private readonly IEnumerable<Painter> painters;
    private readonly int housesCount;

    public LandOwner(IEnumerable<Painter> painters, int housesCount)
    {
        this.painters = new List<Painter>(painters);
        this.housesCount = housesCount;
    }

    private float GetVelocity(Painter painter)
    {
        return painter.EstimateDaysToPaint(1);
    }

    private float GetTotalVelocity()
    {
        float sum = 0;
        foreach (Painter painter in this.painters)
            sum += 1  this.GetVelocity(painter);
        return 1  sum;
    }

    public void ManageHouses()
    {
        float daysToPaint = this.GetTotalVelocity() * this.housesCount;
        Console.WriteLine("Painting houses for {0:0.0} day(s).", daysToPaint);
    }

}

This implementation is a bit complicated but it works. What it cannot do is this. Suppose that one of the "painters" is the painting company which employs other painters. Even worse, painting company could employ another company along with its own painters. Land owner would then face multi-level hierarchy of painters. It would be very difficult for him to estimate time required to paint houses under such circumstances.

Implementing the Composite

Organizing the house painters could be made easy if only we could pull out the public interface of a painter:

interface IPainter
{
    float EstimateDaysToPaint(int houses);
}

This is the first way towards the composite painter. Land owner steps back from controlling a collection of painters and now controls only one abstract painter:

class LandOwner
{

    private readonly IPainter painter;
    private readonly int housesCount;

    public LandOwner(IPainter painter, int housesCount)
    {
        this.painter = painter;
        this.housesCount = housesCount;
    }

    public void ManageHouses()
    {
        float daysToPaint = this.painter.EstimateDaysToPaint(this.housesCount);
        Console.WriteLine("Painting houses for {0:0.0} day(s).", daysToPaint);
    }

}

This solution differs in only one letter compared to the first LandOwner class implementation shown above – this time, land owner just keeps reference to an abstract painter. What goes on under this abstract interface is of no interest to the land owner.

On the other hand, Painter class would remain the same as it is now, only it will implement the IPainter interface:

class Painter: IPainter
{
    ...
}

And here comes the real benefit. We are ready to define a composite element – concrete implementation of the IPainter interface which contains multiple contained elements implementing the same interface:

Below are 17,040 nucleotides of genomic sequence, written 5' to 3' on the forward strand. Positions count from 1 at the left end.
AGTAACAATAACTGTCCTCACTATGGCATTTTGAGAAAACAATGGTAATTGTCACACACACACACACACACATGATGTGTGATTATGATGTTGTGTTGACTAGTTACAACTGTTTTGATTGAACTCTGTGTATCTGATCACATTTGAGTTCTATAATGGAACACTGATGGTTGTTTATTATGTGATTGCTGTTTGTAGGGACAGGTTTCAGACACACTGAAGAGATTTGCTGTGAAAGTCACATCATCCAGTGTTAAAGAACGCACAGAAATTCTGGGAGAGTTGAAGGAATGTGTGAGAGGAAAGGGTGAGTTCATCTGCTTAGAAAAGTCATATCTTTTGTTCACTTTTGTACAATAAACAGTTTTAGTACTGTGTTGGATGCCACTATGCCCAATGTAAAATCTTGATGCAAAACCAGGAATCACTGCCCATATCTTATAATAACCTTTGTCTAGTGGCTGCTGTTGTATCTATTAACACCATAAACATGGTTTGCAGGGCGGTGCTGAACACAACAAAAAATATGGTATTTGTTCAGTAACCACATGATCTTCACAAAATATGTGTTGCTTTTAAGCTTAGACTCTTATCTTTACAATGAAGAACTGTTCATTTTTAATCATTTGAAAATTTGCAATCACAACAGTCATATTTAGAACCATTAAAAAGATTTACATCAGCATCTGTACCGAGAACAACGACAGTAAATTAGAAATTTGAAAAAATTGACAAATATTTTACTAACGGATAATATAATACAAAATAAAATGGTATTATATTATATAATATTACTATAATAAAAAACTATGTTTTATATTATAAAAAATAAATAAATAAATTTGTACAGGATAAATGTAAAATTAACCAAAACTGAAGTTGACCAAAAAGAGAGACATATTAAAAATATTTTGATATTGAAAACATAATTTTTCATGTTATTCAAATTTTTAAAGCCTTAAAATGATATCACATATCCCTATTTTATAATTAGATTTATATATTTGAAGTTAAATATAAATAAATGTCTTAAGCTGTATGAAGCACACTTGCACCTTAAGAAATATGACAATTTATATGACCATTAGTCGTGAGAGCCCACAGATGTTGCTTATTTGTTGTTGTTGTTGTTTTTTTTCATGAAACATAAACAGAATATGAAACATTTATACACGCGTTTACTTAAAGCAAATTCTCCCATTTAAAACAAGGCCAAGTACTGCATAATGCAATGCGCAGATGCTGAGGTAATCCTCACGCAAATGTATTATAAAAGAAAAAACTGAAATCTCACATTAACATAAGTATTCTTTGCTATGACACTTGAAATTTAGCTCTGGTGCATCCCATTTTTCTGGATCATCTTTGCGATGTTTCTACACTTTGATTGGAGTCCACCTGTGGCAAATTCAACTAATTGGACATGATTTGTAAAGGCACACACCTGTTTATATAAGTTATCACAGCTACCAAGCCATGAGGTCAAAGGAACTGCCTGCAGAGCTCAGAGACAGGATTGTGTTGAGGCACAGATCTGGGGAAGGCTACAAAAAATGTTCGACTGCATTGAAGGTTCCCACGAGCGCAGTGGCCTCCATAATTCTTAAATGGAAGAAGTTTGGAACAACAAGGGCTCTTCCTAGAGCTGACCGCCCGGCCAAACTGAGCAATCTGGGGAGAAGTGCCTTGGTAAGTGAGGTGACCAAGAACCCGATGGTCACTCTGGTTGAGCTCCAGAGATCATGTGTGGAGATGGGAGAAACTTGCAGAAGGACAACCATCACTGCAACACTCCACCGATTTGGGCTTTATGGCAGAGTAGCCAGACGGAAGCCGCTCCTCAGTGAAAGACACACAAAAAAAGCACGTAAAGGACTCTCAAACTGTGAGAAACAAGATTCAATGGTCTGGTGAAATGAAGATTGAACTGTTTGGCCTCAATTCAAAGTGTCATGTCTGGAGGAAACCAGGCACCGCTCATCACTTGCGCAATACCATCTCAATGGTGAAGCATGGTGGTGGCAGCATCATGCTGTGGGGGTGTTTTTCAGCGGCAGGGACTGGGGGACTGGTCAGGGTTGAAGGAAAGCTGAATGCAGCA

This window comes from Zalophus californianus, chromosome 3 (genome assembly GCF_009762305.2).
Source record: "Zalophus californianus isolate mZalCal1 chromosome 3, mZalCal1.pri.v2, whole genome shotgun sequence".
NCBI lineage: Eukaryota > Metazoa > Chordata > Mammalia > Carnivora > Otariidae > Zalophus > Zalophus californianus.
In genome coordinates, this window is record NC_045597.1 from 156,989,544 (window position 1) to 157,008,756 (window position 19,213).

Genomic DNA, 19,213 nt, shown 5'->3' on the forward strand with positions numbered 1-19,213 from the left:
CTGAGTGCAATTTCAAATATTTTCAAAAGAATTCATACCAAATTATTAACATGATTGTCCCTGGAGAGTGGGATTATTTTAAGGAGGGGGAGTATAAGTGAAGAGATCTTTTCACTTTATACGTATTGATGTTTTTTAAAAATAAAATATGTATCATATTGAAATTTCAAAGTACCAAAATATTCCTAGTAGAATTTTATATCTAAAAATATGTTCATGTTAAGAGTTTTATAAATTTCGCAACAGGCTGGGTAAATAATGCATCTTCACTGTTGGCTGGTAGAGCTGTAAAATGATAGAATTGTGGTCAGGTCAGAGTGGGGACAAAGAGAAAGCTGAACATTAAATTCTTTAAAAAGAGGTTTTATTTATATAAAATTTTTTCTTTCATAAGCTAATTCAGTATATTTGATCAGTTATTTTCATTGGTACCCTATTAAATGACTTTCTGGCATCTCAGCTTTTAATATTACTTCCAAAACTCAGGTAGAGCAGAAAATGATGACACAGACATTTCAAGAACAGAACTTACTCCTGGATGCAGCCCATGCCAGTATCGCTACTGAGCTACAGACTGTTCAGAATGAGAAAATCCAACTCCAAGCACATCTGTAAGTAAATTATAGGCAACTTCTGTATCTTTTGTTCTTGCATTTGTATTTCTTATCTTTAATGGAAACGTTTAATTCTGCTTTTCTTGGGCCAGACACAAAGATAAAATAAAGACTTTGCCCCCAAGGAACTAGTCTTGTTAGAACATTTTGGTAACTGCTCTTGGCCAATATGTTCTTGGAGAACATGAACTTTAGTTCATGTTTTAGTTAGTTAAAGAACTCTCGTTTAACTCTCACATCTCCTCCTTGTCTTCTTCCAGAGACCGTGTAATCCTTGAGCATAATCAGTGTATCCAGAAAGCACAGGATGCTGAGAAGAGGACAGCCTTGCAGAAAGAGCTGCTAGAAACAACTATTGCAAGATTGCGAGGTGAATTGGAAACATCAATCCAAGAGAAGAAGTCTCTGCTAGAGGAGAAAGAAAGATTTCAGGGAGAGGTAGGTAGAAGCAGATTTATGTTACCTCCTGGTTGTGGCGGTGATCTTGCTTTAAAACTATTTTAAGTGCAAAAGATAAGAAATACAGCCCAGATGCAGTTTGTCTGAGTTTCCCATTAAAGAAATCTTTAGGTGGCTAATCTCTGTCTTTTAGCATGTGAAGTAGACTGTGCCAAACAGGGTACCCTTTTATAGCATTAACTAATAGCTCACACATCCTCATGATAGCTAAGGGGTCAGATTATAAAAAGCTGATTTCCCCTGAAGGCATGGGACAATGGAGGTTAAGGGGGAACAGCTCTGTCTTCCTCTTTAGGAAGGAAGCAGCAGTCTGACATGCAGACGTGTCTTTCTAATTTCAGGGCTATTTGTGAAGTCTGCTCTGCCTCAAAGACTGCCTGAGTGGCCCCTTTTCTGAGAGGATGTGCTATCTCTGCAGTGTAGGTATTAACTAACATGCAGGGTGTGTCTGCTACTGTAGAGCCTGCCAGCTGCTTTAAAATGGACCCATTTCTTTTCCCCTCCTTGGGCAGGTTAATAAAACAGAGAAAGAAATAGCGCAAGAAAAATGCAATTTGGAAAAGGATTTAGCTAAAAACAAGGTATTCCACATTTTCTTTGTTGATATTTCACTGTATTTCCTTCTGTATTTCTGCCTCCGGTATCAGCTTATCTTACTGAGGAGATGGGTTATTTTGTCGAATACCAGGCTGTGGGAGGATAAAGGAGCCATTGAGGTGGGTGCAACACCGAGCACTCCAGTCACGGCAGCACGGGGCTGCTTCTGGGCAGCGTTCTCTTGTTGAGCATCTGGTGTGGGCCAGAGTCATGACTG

class PaintingCompany: IPainter
{

    private readonly IEnumerable<IPainter> painters;

    public PaintingCompany(IEnumerable<IPainter> painters)
    {
        this.painters = new List<IPainter>(painters);
    }

    private float GetVelocity(Painter painter)
    {
        return painter.EstimateDaysToPaint(1);
    }

    private float GetTotalVelocity()
    {
        float sum = 0;
        foreach (Painter painter in this.painters)
            sum += 1  this.GetVelocity(painter);
        return 1  sum;
    }

    public float EstimateDaysToPaint(int houses)
    {
        return this.GetTotalVelocity() * houses;
    }

}

Here is the implementation of the painting company. Remember the code from the LandOwner class when it used to control multiple painters? Well, that code has moved into this class. The difference is that painting company is now managing a number of abstract painters. Some of them could be real people, some others could be other painting companies subcontracted to help this company to complete work.

Conclusion

In this article we have seen one example of the Composite design pattern. Applying the Composite pattern has simplified the way in which classes are dealing with collections of objects. Working with the collection complicates code and adds a lot of thinking to the equation. When collection is conveniently wrapped into a class which only takes care of working with the collection, rather than working with its elements in terms of domain logic, we can greatly simplify the solution.

See also:

Published: Jun 16, 2015

ZORAN HORVAT

Zoran is software architect dedicated to clean design and CTO in a growing software company. Since 2014 Zoran is an author at Pluralsight where he is preparing a series of courses on object-oriented and functional design, design patterns, writing unit and integration tests and applying methods to improve code design and long-term maintainability.

Follow him on Twitter @zoranh75 to receive updates and links to new articles.